Walking normally, we are not stable at every point of a step. There are moments when it would be impossible to stop without falling over. For most of us, that’s ok – we keep moving and we are stable in motion. But if you are learning how to walk (again), you need to be able to stop and think about what you are doing from time to time. Bob would allow patients to do this.
Taking the brains out of walking
Jim is a zoologist by training, but with a soft spot for physics. He has studied how several species move themselves around, from gibbons to greyhounds, pigeons to ostriches, and not forgetting humans. Whether swinging with their arms, flapping their wings or pacing on legs, Jim analyses locomotion in order to understand why animals move the way they do. He says he takes the brains out of locomotion, which is to say, a lot of animals’ movement can be explained through passive dynamics and the basic physics of gravity.
He has applied this “no whistles or bells” approach to human walking, and to people relearning to walk too. Rehabilitation has mostly been experienced in hospitals, or elsewhere within the medical arena. Jim says medics tend to try to get people back to walking with all the whistles and bells straight away, forgetting the passive basis of our natural action. Bob is a way of enabling people to relearn walking starting at the most basic level – pushing off with one foot, vaulting over your fixed leg, and landing on the other foot. As far as Jim is concerned, swinging your arms or changing direction can come later.
Still a prototype, Bob hasn’t yet been let loose on patients. Jim is keen to test his invention but, lacking a background in clinical medicine, he needs to find a partner in the medical world – and some patients who would be happy to give it a go, of course.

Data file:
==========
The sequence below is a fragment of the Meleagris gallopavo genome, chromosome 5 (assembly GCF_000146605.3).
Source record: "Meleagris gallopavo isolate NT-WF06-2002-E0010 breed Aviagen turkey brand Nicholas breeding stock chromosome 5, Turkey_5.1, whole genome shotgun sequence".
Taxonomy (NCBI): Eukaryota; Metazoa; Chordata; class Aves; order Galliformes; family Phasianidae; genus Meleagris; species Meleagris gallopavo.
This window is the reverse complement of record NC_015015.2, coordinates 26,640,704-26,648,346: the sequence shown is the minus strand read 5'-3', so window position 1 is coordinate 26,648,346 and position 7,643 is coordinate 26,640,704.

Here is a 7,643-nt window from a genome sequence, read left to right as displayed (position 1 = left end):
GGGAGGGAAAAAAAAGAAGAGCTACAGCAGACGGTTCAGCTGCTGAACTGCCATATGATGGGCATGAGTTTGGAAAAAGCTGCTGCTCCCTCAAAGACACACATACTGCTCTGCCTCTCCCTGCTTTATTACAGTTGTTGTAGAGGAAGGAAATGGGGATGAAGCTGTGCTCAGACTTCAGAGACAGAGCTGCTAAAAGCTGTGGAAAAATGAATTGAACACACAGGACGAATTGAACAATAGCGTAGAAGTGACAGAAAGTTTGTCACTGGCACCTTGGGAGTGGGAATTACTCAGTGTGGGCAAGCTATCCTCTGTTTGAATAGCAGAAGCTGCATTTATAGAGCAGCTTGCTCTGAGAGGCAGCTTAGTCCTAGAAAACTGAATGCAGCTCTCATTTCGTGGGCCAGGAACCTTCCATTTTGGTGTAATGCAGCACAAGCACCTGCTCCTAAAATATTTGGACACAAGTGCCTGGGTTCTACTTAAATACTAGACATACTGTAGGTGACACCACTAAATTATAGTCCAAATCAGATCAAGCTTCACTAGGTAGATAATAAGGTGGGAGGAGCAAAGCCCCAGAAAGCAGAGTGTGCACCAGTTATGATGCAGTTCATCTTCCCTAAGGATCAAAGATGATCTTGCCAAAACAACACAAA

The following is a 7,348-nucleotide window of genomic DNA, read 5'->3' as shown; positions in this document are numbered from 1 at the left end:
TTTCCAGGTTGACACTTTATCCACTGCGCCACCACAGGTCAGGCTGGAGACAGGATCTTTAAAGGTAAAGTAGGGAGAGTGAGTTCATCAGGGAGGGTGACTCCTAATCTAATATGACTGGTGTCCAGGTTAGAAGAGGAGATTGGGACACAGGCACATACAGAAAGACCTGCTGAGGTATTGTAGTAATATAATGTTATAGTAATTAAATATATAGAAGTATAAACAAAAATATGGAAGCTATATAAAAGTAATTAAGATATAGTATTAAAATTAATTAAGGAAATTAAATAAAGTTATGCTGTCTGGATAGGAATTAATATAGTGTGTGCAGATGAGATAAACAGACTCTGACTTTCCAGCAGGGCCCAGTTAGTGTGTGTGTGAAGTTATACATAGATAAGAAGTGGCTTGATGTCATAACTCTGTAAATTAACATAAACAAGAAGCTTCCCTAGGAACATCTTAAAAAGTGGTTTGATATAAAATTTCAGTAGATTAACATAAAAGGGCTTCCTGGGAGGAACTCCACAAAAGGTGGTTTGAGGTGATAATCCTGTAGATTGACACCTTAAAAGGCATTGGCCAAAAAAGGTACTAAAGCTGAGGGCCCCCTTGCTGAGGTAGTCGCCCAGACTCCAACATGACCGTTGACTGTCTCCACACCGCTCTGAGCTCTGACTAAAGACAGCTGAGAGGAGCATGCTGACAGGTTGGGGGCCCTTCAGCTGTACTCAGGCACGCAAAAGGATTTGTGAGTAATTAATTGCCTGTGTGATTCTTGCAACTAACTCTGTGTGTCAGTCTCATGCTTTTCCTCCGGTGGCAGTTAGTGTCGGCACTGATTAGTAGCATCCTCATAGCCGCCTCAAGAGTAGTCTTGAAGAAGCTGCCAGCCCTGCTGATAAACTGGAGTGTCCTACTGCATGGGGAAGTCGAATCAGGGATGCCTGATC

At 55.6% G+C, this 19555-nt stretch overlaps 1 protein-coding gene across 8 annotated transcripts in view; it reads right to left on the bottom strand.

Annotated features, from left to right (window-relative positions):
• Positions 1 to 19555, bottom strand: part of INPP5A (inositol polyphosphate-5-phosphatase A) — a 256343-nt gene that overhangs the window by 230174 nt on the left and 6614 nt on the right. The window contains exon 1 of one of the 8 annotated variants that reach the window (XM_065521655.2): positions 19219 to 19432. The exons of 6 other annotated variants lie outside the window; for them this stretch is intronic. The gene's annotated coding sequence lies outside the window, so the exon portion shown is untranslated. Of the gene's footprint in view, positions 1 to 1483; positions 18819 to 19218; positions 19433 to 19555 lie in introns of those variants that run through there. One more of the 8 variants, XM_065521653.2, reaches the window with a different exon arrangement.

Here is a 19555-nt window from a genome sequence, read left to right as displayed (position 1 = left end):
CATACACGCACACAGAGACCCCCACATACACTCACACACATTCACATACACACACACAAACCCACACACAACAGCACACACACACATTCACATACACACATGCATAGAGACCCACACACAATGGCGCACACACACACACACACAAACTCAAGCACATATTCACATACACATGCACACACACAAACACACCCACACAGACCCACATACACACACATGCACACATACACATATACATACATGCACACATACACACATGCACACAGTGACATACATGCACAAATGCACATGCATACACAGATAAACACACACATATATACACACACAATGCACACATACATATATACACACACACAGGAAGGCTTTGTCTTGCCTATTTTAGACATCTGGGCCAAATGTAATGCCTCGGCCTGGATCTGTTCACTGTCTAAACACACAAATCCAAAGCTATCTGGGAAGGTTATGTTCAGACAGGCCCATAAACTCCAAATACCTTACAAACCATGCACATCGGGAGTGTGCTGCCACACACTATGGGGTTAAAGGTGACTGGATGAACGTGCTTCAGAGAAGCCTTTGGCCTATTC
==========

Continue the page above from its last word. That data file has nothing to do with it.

It would be fascinating to know how much benefit Bob could add to walking rehabilitation. Stroke patients may have been in a hospital bed for days, even weeks, before they start rehabilitation therapies. Their muscles will be different to how they were before their stroke; the neural pathways in their brain will be different because of the damage the stroke has caused. Bob could allow them to discover a way of walking that best suits their new abilities.
Different patients may well have different walking goals – full-on walking may not be possible for all: some patients might be happy to reach a confident shuffle. And after all, confidence and independence are what Bob has really been designed to give back to patients who are struggling to walk after a spinal injury or stroke.
This article is part of the Wellcome Trust’s Focus on stroke, a series of articles, interviews and videos running throughout May 2012, which is the Stroke Association’s Action on Stroke Month.
For more information on stroke, visit the Stroke Association’s site or call its helpline on 0303 303 3100. If you or someone with you is suspected of having a stroke, call the emergency services immediately.